Samuel Koranteng-Pipim

Samuel Koranteng-Pipim

Samuel Koranteng-Pipim is a Seventh-day Adventist theologian. As of 2008 he is the Director of Public Campus Ministries for the Michigan Conference. His office is based in Ann Arbor, Michigan, where he ministers to students, faculty, and staff at the University of Michigan. He speaks extensively at events for youth, students, and young professionals and also sits on the Board of Directors for the Generation of Youth for Christ organization.


Pipim was born in Ghana, West Africa. He holds a degree in engineering from the University of Science and Technology, Kumasi, Ghana, where he subsequently served as a research and teaching assistant. Having been a leader in a non-denominational, charismatic movement, Pipim later became a Seventh-day Adventist, joining a church he terms "the most biblically-consistent, Evangelical Protestant denomination." [ [Samuel Koranteng-Pipim, "The Power of the Gospel or the Gospel of Power?" Adventists Affirm (Spring 1997): 15-16. See also Michigan Conference Camp Meeting Ordination Brochure, June 29, 2002;—"More About Dr. Pipim"] ] After accepting the call to the gospel ministry, he served the Central Ghana conference as its Coordinator of Campus Ministries. He later pursued a ministerial training at Andrews University, Michigan. In 1998 he received a PhD in systematic theology, specializing in biblical authority and interpretation and ecclesiology. His doctoral dissertation was titled "The Role of the Holy Spirit in Biblical Interpretation: A Study in the Writings of James I. Packer."

Influence and Writings

Pipim’s apologetic writings, notably his well-publicized book Receiving the Word (1996), have distinguished him as a conservative theologian. [ [For conflicting reviews of the Pipim’s Receiving the Word, see George W. Reid (pro) and George R. night (con) in Ministry, December 1997, pp. 30-31.] ] In 2007 one Adventist historian listed Pipim among the 20 “most influential Adventists in America,” explaining that Pipim’s “books and global speaking ministry have provided a strong argument for the maintenance of traditional, conservative Adventism. He is the singular force behind the successful General Youth Conference ministry which has led to a revival of conservative movement among Adventist young people, especially in North America, linking those in formerly disenfranchised independent ministries to the mainstream.” [ [Julius Namm., accessed March 28, 2007] ]

Besides youth and young professionals Pipim’s conservative influence also extends to church leadership circles. Between 1995 and 2000, he served as a member of the General Conference's Biblical Research Institute Committee (BRICOM), the highest theological body of his church. Pipim’s name is listed as one of the denominational theologians who reviewed the scholarly articles contained in the Handbook of Seventh-day Adventist Theology [2000] , which is volume 12 of the "Seventh-day Adventist Bible Commentary" series. Pipim has served as a delegate to five General Conference sessions (1985, 1990, 1995, 2000, 2005), the most authoritative convocation of his church. At these General Conference sessions, he has spoken passionately on issues affecting the identity, message, and mission of the church.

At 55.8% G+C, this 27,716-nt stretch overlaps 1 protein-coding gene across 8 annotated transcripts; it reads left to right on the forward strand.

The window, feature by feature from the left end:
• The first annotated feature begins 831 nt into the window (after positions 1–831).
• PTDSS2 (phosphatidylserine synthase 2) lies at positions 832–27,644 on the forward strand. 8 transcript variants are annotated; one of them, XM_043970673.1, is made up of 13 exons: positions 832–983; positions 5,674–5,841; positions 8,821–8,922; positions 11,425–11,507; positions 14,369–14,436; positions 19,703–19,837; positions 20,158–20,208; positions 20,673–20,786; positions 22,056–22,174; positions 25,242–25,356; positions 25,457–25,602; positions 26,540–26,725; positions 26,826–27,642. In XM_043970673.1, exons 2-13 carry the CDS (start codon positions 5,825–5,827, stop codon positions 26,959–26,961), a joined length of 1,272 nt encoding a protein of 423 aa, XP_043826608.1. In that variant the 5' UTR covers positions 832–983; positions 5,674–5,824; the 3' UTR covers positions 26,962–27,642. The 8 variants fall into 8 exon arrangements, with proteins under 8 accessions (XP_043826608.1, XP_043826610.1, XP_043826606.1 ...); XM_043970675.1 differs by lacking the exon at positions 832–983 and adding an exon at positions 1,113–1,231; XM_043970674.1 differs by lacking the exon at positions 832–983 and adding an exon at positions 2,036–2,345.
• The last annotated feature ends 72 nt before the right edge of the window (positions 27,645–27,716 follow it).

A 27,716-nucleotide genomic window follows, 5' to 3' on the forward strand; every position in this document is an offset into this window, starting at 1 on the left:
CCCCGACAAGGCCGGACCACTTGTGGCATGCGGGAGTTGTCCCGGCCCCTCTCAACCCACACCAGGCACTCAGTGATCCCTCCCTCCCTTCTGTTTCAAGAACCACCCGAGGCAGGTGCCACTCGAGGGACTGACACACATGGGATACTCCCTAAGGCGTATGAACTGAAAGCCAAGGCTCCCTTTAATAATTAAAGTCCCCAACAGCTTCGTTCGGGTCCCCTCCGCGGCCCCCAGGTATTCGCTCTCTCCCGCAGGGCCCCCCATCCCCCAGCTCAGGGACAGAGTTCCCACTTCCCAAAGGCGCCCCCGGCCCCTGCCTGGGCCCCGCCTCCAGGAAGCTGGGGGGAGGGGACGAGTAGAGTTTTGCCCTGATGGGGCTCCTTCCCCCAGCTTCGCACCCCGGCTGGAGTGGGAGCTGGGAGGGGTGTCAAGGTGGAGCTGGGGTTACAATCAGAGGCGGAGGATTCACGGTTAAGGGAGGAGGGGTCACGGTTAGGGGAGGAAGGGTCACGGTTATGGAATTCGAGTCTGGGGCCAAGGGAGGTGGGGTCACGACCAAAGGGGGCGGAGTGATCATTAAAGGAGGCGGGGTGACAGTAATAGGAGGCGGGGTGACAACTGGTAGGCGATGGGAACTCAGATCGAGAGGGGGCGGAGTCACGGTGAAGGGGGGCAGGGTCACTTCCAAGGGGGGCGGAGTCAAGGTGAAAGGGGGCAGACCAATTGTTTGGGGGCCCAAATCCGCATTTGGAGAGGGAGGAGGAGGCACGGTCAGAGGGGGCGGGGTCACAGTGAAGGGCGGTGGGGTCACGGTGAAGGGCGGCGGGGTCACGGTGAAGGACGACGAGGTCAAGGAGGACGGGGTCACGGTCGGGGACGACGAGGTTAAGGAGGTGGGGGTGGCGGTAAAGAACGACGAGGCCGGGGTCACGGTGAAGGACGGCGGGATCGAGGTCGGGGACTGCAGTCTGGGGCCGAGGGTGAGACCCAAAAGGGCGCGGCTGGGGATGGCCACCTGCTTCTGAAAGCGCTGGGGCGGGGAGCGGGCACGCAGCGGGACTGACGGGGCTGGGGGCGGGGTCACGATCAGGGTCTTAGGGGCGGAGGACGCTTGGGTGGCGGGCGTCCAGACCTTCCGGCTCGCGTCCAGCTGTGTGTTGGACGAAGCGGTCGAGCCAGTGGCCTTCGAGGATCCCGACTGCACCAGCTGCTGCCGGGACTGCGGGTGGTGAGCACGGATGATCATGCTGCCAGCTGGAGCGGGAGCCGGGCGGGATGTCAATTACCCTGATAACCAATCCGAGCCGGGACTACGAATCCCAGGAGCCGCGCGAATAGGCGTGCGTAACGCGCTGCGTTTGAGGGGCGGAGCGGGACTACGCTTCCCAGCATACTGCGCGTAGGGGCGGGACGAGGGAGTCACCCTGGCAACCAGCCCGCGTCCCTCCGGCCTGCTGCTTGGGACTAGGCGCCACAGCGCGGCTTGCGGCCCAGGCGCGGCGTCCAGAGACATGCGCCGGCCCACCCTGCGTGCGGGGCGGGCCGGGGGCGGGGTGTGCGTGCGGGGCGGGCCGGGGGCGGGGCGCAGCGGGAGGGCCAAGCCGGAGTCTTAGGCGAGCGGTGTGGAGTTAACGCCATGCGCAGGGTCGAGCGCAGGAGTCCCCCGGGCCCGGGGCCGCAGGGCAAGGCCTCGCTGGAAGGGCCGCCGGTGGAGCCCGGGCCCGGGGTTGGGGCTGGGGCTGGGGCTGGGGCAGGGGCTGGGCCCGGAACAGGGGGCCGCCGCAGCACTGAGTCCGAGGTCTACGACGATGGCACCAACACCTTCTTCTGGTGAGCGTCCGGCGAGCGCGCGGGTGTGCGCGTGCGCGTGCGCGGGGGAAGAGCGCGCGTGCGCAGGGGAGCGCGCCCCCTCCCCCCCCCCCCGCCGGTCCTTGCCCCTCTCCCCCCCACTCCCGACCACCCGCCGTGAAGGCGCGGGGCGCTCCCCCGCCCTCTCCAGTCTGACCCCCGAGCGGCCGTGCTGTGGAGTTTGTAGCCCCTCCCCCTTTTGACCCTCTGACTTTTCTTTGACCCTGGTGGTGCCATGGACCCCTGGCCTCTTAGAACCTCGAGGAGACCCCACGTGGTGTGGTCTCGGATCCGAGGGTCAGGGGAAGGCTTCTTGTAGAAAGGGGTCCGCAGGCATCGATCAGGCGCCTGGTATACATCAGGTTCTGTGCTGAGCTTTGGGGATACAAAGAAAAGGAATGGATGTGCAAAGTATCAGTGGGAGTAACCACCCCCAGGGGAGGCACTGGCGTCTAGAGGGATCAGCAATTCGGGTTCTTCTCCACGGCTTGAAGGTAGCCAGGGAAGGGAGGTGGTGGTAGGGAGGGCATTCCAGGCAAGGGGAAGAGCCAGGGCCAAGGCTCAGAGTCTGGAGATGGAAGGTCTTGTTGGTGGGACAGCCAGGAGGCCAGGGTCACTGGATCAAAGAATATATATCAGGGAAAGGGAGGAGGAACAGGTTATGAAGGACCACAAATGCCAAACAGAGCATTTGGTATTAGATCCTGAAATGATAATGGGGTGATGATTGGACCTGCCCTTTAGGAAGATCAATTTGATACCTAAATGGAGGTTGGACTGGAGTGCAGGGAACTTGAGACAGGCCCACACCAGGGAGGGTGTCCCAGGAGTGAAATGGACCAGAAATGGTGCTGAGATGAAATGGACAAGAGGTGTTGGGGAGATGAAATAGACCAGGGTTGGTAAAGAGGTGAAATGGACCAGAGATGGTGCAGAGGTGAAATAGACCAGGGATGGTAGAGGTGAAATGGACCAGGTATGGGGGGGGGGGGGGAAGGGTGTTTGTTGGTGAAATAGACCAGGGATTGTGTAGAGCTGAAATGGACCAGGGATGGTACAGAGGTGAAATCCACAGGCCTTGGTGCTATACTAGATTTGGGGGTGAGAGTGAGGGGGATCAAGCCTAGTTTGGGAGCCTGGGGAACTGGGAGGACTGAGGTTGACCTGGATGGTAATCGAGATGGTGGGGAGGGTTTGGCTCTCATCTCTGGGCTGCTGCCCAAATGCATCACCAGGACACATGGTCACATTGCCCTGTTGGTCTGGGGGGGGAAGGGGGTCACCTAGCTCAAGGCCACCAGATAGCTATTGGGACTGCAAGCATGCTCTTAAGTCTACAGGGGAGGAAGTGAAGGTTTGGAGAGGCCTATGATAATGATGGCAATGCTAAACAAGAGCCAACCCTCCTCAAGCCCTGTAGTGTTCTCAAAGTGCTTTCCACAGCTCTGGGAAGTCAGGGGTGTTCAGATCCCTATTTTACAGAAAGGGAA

In his writings, Pipim has questioned what he describes as progressive changes, or "liberal" beliefs and attitudes, in the Seventh-day Adventist church. His form of questioning includes such methods as the labeling of those who share his "conservative" positions as "Bible Believers," in contrast to "liberals" and "moderates," whom he terms respectively, "Bible Rejectors" and "Bible-Doubters."cite web | | | url= | author=Koranteng-Pipim, Samuel | title=The Babble Over the Bible | accessdate=2007-12-28 ] His criticism extends to certain Seventh-day Adventist theologians whom he finds to be "liberal"; [cite book | last = Koranteng-Pipim | first = Samuel | title = Receiving the Word: How New Approaches to the Bible Impact Our Biblical Faith and Lifestyle | publisher = Berean Books | date = 1996 | location = Berrien Springs, MI | pages = 198-200 | id = ISBN 1-890014-00-1, OCLC|36080195 ] Alden Thompson's examination of Pipim's "Receiving the Word" reveals that " [t] he footnotes label some 66 Adventist scholars, authors, administrators as being on the wrong side of the [liberal/conservative] divide." [ [ ] ]

Pipim takes stances on issues such as Biblical inspiration, [ [ - The Bible ] ] homosexuality, [ [ - Homosexuality ] ] women's ordination, [ [ - Women's Ordination ] ] racism, [ [ - Church Racism ] ] worship and church growth, [ [ - Worship & Church Growth ] ] creation and evolution, [ [ - Creation and Evolution ] ] prayer warriors and other prayer ministries, [ [ - Prayer Warriors ] ] and divorce and remarriage. [ [ - Divorce / Remarriage ] ]


He has written several books including:
* "Searching the Scriptures" [1995]